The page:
Imagine Owning Property Connect Holdings (ASX:PCH) And Trying To Stomach The 83% Share Price Drop

This week we saw the Property Connect Holdings Limited (ASX:PCH) share price climb by 20%. But that doesn’t change the fact that the returns over the last three years have been stomach churning. Indeed, the share price is down a whopping 83% in the last three years. So it sure is nice to see a big of an improvement. Of course the real question is whether the business can sustain a turnaround.

We really feel for shareholders in this scenario. It’s a good reminder of the importance of diversification, and it’s worth keeping in mind there’s more to life than money, anyway.

See our latest analysis for Property Connect Holdings

Property Connect Holdings recorded just AU$345,422 in revenue over the last twelve months, which isn’t really enough for us to consider it to have a proven product. We can’t help wondering why it’s publicly listed so early in its journey. Are venture capitalists not interested? As a result, we think it’s unlikely shareholders are paying much attention to current revenue, but rather speculating on growth in the years to come. Investors will be hoping that Property Connect Holdings can make progress and gain better traction for the business, before it runs low on cash.

As a general rule, if a company doesn’t have much revenue, and it loses money, then it is a high risk investment. There is usually a significant chance that they will need more money for business development, putting them at the mercy of capital markets. So the share price itself impacts the value of the shares (as it determines the cost of capital). While some such companies do very well over the long term, others become hyped up by promoters before eventually falling back down to earth, and going bankrupt (or being recapitalized). Property Connect Holdings has already given some investors a taste of the bitter losses that high risk investing can cause.

Property Connect Holdings had cash in excess of all liabilities of just AU$460k when it last reported (June 2019). So if it hasn’t remedied the situation already, it will almost certainly have to raise more capital soon. That probably explains why the share price is down 45% per year, over 3 years . You can click on the image below to see (in greater detail) how Property Connect Holdings’s cash levels have changed over time. Look at the image below to see how Property Connect Holdings’s cash levels have changed over time.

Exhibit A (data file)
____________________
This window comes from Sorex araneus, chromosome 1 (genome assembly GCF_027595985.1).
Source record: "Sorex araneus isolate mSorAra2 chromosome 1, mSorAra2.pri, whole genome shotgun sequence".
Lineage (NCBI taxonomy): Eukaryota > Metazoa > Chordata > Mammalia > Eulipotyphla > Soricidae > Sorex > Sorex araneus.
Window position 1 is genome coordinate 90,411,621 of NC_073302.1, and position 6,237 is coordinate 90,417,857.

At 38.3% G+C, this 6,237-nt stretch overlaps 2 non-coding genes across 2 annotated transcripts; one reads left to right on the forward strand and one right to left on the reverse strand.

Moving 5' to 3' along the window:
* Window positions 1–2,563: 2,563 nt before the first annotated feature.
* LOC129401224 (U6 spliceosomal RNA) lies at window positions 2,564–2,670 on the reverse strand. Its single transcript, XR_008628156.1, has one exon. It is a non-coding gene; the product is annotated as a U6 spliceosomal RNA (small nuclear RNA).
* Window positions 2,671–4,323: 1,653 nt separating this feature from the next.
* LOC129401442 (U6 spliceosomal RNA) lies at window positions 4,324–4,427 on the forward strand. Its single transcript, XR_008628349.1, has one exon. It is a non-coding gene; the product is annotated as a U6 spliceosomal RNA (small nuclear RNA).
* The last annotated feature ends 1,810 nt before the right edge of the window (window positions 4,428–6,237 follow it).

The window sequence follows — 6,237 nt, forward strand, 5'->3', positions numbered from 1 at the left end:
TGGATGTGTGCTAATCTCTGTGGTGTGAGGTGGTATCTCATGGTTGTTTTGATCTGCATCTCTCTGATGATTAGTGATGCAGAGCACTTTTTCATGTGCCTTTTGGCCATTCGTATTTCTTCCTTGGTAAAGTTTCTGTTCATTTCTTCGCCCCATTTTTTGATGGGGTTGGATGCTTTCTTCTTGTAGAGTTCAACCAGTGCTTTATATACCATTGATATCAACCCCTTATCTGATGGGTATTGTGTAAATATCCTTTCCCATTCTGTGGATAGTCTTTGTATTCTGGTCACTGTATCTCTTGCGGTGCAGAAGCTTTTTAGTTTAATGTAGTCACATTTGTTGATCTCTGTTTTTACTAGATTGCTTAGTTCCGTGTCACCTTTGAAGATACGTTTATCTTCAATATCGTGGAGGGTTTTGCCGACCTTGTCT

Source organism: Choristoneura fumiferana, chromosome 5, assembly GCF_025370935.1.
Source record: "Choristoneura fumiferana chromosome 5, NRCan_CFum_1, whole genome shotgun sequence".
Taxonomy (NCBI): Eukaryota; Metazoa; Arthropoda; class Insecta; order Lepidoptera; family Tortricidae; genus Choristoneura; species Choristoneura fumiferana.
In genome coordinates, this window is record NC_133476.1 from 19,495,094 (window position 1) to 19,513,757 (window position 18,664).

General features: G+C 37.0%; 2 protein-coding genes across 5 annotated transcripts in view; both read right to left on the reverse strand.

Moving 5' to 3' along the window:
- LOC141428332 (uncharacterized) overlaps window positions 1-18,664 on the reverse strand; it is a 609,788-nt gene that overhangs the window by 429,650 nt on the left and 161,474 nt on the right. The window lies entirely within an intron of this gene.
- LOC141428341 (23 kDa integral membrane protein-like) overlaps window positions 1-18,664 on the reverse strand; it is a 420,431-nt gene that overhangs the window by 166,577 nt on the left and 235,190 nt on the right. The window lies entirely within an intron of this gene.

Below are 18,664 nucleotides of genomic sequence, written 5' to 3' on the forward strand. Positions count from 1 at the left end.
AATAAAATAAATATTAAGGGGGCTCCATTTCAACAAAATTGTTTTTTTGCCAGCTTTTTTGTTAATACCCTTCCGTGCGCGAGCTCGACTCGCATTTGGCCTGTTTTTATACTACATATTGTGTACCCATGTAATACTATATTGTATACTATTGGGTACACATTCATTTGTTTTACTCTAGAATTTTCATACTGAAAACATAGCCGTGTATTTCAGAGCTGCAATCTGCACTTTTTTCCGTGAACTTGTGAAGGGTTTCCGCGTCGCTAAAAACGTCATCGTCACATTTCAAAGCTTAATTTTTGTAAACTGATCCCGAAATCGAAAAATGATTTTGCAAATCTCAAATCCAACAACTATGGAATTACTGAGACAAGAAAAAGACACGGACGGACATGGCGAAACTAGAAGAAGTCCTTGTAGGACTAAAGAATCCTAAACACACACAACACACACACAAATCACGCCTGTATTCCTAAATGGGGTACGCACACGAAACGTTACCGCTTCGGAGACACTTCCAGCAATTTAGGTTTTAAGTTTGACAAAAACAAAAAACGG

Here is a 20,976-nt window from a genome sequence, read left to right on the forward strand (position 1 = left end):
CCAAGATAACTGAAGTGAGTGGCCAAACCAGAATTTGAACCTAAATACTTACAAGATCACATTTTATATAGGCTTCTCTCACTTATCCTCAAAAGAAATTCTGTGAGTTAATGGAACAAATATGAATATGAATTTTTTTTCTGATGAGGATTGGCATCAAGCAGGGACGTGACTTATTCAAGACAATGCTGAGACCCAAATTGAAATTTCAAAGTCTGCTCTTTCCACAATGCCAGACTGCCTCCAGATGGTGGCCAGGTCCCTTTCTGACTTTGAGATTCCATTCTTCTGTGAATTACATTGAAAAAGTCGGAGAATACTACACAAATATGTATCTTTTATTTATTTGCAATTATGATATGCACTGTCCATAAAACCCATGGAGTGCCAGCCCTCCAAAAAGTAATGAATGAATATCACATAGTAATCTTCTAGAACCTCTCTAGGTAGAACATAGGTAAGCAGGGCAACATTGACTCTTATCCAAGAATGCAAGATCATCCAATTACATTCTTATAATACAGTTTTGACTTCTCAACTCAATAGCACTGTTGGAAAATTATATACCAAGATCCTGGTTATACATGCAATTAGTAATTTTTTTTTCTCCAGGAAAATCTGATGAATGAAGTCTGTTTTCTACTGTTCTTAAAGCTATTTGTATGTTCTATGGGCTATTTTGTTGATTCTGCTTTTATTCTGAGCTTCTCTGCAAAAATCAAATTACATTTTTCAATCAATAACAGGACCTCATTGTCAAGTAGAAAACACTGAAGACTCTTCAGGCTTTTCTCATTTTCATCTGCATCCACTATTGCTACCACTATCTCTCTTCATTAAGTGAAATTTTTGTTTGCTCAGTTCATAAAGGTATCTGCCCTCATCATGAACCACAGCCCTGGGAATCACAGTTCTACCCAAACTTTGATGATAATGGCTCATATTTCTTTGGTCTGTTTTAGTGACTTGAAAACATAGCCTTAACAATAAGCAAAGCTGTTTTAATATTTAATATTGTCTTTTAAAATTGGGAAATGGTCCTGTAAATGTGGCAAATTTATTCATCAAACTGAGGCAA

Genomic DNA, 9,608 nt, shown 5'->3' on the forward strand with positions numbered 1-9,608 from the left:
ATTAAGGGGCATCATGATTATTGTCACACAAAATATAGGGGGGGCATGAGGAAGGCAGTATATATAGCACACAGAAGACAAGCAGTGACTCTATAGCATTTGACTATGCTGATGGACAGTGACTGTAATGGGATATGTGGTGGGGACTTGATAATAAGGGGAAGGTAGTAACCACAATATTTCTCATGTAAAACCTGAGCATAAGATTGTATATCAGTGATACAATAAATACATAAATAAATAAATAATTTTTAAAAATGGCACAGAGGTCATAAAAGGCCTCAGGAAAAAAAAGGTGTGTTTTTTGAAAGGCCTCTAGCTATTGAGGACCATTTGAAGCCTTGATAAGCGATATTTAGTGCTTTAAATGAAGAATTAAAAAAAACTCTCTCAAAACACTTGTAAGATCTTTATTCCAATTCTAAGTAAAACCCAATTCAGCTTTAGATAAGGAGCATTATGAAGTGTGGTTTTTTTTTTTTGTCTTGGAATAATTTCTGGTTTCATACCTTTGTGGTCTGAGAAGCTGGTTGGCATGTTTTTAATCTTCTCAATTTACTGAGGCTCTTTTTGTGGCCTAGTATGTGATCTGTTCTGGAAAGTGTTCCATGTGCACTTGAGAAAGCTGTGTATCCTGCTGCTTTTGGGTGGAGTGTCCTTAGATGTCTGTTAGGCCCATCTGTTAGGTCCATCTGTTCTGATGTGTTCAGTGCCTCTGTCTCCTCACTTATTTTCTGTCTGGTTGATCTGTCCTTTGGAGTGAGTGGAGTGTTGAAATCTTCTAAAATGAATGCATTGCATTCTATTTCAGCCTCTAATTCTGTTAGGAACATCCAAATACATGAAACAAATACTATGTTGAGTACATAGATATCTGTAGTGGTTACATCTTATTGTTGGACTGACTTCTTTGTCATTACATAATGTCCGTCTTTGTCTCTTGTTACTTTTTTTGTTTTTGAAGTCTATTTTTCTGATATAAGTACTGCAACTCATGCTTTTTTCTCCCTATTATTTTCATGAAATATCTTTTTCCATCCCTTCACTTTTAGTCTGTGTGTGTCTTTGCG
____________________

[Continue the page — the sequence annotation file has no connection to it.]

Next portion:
ASX:PCH Historical Debt, November 19th 2019
ASX:PCH Historical Debt, November 19th 2019

In reality it’s hard to have much certainty when valuing a business that has neither revenue or profit. Given that situation, would you be concerned if it turned out insiders were relentlessly selling stock? I would feel more nervous about the company if that were so. It costs nothing but a moment of your time to see if we are picking up on any insider selling.

A Different Perspective

Property Connect Holdings shareholders are down 50% for the year, but the broader market is up 23%. However, keep in mind that even the best stocks will sometimes underperform the market over a twelve month period. Shareholders have lost 45% per year over the last three years, so the share price drop has become steeper, over the last year; a potential symptom of as yet unsolved challenges. We would be wary of buying into a company with unsolved problems, although some investors will buy into struggling stocks if they believe the price is sufficiently attractive. If you would like to research Property Connect Holdings in more detail then you might want to take a look at whether insiders have been buying or selling shares in the company.

We will like Property Connect Holdings better if we see some big insider buys. While we wait, check out this free list of growing companies with considerable, recent, insider buying.

Please note, the market returns quoted in this article reflect the market weighted average returns of stocks that currently trade on AU exchanges.

We aim to bring you long-term focused research analysis driven by fundamental data. Note that our analysis may not factor in the latest price-sensitive company announcements or qualitative material.

If you spot an error that warrants correction, please contact the editor at editorial-team@simplywallst.com. This article by Simply Wall St is general in nature. It does not constitute a recommendation to buy or sell any stock, and does not take account of your objectives, or your financial situation. Simply Wall St has no position in the stocks mentioned. Thank you for reading.